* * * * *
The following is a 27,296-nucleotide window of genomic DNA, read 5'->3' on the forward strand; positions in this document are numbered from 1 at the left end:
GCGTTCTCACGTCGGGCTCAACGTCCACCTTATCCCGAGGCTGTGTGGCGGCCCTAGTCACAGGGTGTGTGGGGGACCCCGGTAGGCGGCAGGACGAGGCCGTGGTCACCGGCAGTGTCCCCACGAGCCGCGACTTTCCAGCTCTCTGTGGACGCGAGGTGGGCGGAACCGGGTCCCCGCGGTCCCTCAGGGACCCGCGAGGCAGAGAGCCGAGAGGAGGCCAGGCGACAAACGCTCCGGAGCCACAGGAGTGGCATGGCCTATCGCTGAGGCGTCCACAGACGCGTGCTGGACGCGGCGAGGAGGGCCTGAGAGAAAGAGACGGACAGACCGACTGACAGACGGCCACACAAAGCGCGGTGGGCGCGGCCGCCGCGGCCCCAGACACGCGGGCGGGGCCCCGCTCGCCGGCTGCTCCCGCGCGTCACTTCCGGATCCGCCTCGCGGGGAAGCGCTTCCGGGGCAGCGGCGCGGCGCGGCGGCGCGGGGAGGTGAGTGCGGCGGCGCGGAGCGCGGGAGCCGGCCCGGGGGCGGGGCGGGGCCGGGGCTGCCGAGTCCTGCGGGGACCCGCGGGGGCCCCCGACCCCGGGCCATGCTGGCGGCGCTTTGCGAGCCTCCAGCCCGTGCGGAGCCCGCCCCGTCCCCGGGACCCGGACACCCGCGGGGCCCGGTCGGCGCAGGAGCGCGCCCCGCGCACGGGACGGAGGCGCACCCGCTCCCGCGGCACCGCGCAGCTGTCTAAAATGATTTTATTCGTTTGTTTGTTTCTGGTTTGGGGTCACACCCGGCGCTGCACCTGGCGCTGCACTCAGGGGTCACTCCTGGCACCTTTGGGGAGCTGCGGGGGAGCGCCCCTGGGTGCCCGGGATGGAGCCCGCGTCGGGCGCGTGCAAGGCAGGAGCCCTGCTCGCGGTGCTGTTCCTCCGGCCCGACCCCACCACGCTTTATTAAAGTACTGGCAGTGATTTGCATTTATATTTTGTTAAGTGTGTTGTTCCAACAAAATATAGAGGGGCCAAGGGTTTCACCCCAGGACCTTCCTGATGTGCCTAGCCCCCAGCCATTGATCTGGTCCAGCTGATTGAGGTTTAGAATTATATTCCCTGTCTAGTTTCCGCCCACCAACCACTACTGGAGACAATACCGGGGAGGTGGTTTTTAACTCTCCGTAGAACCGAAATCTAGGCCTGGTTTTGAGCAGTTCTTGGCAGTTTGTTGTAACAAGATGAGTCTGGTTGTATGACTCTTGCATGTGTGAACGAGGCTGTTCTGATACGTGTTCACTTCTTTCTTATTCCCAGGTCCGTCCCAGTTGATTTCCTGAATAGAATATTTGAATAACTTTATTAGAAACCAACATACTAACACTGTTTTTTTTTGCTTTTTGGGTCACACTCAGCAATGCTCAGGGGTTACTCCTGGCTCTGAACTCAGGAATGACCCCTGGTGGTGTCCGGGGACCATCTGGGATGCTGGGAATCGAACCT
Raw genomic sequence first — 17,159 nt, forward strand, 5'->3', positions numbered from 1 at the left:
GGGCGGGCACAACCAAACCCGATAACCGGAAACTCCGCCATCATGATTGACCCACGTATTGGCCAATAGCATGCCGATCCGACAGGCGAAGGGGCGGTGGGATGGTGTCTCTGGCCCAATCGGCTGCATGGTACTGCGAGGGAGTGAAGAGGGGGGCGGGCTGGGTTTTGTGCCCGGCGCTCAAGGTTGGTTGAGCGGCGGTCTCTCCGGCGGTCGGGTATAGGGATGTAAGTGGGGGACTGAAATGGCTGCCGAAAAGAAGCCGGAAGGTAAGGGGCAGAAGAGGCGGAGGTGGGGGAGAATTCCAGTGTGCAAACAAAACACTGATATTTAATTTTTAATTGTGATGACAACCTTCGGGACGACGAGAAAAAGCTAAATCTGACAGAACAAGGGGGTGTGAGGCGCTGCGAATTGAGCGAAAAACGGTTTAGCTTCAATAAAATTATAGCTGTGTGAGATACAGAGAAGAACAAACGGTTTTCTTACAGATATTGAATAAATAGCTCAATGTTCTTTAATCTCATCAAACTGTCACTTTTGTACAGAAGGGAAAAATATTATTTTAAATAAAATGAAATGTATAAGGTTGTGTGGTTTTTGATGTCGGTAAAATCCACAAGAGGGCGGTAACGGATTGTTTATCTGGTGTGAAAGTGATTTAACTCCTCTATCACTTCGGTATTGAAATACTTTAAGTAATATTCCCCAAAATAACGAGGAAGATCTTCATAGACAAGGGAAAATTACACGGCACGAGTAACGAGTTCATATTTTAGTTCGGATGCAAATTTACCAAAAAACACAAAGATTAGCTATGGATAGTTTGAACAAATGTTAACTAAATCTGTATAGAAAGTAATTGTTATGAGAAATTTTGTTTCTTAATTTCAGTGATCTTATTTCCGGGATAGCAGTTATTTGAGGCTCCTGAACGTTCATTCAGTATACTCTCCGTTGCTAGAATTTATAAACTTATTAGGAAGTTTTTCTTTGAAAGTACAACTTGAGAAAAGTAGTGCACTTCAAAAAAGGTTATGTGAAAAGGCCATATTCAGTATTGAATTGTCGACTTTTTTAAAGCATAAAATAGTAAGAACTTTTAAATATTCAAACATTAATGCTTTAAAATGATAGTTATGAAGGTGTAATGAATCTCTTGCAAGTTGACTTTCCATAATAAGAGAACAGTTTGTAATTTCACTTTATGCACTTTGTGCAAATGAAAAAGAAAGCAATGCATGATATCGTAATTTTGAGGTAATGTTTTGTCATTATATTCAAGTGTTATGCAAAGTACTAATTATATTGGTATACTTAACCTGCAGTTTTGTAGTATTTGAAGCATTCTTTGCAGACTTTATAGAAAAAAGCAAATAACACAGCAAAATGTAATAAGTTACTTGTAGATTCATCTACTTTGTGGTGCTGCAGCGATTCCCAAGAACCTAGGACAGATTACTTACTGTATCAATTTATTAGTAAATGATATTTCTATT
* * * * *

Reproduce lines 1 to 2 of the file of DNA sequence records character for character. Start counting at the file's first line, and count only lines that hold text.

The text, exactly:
The following is a 27,296-nucleotide window of genomic DNA, read 5'->3' on the forward strand; positions in this document are numbered from 1 at the left end:
GCGTTCTCACGTCGGGCTCAACGTCCACCTTATCCCGAGGCTGTGTGGCGGCCCTAGTCACAGGGTGTGTGGGGGACCCCGGTAGGCGGCAGGACGAGGCCGTGGTCACCGGCAGTGTCCCCACGAGCCGCGACTTTCCAGCTCTCTGTGGACGCGAGGTGGGCGGAACCGGGTCCCCGCGGTCCCTCAGGGACCCGCGAGGCAGAGAGCCGAGAGGAGGCCAGGCGACAAACGCTCCGGAGCCACAGGAGTGGCATGGCCTATCGCTGAGGCGTCCACAGACGCGTGCTGGACGCGGCGAGGAGGGCCTGAGAGAAAGAGACGGACAGACCGACTGACAGACGGCCACACAAAGCGCGGTGGGCGCGGCCGCCGCGGCCCCAGACACGCGGGCGGGGCCCCGCTCGCCGGCTGCTCCCGCGCGTCACTTCCGGATCCGCCTCGCGGGGAAGCGCTTCCGGGGCAGCGGCGCGGCGCGGCGGCGCGGGGAGGTGAGTGCGGCGGCGCGGAGCGCGGGAGCCGGCCCGGGGGCGGGGCGGGGCCGGGGCTGCCGAGTCCTGCGGGGACCCGCGGGGGCCCCCGACCCCGGGCCATGCTGGCGGCGCTTTGCGAGCCTCCAGCCCGTGCGGAGCCCGCCCCGTCCCCGGGACCCGGACACCCGCGGGGCCCGGTCGGCGCAGGAGCGCGCCCCGCGCACGGGACGGAGGCGCACCCGCTCCCGCGGCACCGCGCAGCTGTCTAAAATGATTTTATTCGTTTGTTTGTTTCTGGTTTGGGGTCACACCCGGCGCTGCACCTGGCGCTGCACTCAGGGGTCACTCCTGGCACCTTTGGGGAGCTGCGGGGGAGCGCCCCTGGGTGCCCGGGATGGAGCCCGCGTCGGGCGCGTGCAAGGCAGGAGCCCTGCTCGCGGTGCTGTTCCTCCGGCCCGACCCCACCACGCTTTATTAAAGTACTGGCAGTGATTTGCATTTATATTTTGTTAAGTGTGTTGTTCCAACAAAATATAGAGGGGCCAAGGGTTTCACCCCAGGACCTTCCTGATGTGCCTAGCCCCCAGCCATTGATCTGGTCCAGCTGATTGAGGTTTAGAATTATATTCCCTGTCTAGTTTCCGCCCACCAACCACTACTGGAGACAATACCGGGGAGGTGGTTTTTAACTCTCCGTAGAACCGAAATCTAGGCCTGGTTTTGAGCAGTTCTTGGCAGTTTGTTGTAACAAGATGAGTCTGGTTGTATGACTCTTGCATGTGTGAACGAGGCTGTTCTGATACGTGTTCACTTCTTTCTTATTCCCAGGTCCGTCCCAGTTGATTTCCTGAATAGAATATTTGAATAACTTTATTAGAAACCAACATACTAACACTGTTTTTTTTTGCTTTTTGGGTCACACTCAGCAATGCTCAGGGGTTACTCCTGGCTCTGAACTCAGGAATGACCCCTGGTGGTGTCCGGGGACCATCTGGGATGCTGGGAATCGAACCT